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News Release
Good Samaritan helps Stop the Bleed with training and tourniquet kits

Release Date: May 10, 2017

KEARNEY - All too often, victims of mass-casualties or active-shooters bleed to death waiting for medical treatment. In response to incidents like Sandy Hook Elementary, the Hartford Consensus and the White House have recently introduced the “Stop the Bleed” campaign. In central Nebraska, CHI Health Good Samaritan is heeding the call to provide instructions and equipment that empower the public to control life-threatening bleeding.

“I know we like to think our rural roots keep us safe,” said Matt Walter, EMS manager at Good Samaritan’s Level II Trauma Center. “But because we live in a farming area near I-80, we are at risk for other types of bleeding related traumas–machinery accidents, motor vehicle crashes, grain elevator explosions.”

“It only takes a few minutes for a person to lose their blood volume from a major wound,” said Renae Jacobson, RN, Good Samaritan trauma nurse coordinator. “But if a bystander can control hemorrhaging until professionals arrive, you can save that life.”

Since making Stop the Bleed education available in early April, Jacobson has trained 70 area pre-hospital personnel. The free 1.5-hour course teaches participants how to identify a life-threatening bleed, compress, use a tourniquet if available, and control the bleeding. “This course is available to all community members. Upon completion, medically-trained individuals are also able to go back to their communities and train others,” said Jacobson.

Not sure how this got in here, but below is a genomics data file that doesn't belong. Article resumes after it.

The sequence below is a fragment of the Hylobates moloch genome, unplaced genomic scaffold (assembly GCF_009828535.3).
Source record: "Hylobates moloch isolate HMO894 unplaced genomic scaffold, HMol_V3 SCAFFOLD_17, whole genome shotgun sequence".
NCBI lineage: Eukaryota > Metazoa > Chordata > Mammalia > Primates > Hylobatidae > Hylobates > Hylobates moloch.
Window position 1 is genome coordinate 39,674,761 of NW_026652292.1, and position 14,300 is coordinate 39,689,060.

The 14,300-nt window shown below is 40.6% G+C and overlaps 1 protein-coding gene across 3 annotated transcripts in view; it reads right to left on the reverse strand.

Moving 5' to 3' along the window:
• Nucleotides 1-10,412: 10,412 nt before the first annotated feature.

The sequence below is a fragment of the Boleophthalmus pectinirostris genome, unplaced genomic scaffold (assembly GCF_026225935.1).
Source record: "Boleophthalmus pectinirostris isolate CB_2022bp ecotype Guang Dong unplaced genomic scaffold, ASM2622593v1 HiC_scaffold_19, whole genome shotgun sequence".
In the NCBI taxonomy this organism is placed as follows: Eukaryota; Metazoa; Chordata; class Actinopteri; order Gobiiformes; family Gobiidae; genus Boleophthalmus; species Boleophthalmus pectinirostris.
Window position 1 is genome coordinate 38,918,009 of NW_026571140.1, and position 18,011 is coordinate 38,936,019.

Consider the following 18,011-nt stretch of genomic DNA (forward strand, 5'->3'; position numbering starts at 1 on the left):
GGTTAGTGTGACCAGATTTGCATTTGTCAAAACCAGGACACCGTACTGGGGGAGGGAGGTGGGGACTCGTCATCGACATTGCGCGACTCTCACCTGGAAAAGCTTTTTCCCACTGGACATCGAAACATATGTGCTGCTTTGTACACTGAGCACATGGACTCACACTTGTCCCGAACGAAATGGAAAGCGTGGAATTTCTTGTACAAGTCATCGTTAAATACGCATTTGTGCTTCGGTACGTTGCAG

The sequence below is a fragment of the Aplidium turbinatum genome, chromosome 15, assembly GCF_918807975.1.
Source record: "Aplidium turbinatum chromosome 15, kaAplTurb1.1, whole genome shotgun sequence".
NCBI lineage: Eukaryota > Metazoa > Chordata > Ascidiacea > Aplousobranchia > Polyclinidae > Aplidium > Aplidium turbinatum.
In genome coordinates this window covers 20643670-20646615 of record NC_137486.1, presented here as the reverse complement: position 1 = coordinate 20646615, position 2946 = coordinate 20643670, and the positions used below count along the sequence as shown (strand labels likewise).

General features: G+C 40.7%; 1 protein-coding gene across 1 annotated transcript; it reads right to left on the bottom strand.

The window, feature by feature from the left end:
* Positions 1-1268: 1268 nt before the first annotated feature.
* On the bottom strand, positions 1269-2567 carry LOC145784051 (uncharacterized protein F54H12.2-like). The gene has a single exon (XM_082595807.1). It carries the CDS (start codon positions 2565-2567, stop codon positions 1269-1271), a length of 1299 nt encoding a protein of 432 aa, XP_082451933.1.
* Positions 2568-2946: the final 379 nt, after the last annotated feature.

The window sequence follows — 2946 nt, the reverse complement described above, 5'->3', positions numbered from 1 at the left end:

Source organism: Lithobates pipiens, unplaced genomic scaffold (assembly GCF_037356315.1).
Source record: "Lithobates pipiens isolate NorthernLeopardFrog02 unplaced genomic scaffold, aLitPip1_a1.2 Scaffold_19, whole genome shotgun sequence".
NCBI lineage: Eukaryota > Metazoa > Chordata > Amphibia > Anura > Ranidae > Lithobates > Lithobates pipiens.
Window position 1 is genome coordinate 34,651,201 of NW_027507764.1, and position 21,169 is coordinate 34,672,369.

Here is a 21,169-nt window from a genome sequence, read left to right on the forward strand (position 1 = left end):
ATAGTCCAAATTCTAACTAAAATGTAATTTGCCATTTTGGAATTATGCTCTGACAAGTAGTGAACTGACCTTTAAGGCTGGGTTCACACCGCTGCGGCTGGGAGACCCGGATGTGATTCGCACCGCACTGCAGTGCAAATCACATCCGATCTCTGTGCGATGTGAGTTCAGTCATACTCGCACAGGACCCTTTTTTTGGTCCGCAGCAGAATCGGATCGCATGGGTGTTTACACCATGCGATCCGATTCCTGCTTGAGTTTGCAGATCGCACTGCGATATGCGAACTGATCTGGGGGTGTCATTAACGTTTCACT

Training is the first piece to the Stop the Bleed program. The second piece is readily available tourniquets. “The quickest and most effective way to control severe hemorrhaging in the field is by applying a tourniquet,” said Walter. “But not everyone has a tourniquet in their First Aid kit.”

With help from a Kearney Area Community Foundation Grant, Good Samaritan is working to place Stop the Bleed kits containing easy to follow instructions, gloves, gauze, compression wrap and tourniquets, in the same locations you currently find AED defibrillator wall mounts.

“We are starting with donating at least 4 multi-victim tourniquet kits for bigger venues like the Kearney Event Center, Hilltop Mall, UNK and Kearney Public Schools, and will be able to offer law enforcement a number of single kits to carry in their cruisers,” Jacobson said.

Walter adds, everyone has the potential to save a life by taking part in Stop the Bleed. “We can work with you to schedule a Stop the Bleed class with your staff or group. There’s even a printable step-by-step instruction card that you can download and add along with a tourniquet to your First Aid Kit for your home, car, tractor, boat, wherever. This knowledge should be as common as CPR in the general public.”

To learn more, visit Stop the Bleed at www.bleedingcontrol.org. For “Stop the Bleed” class information, call 308-865-7684.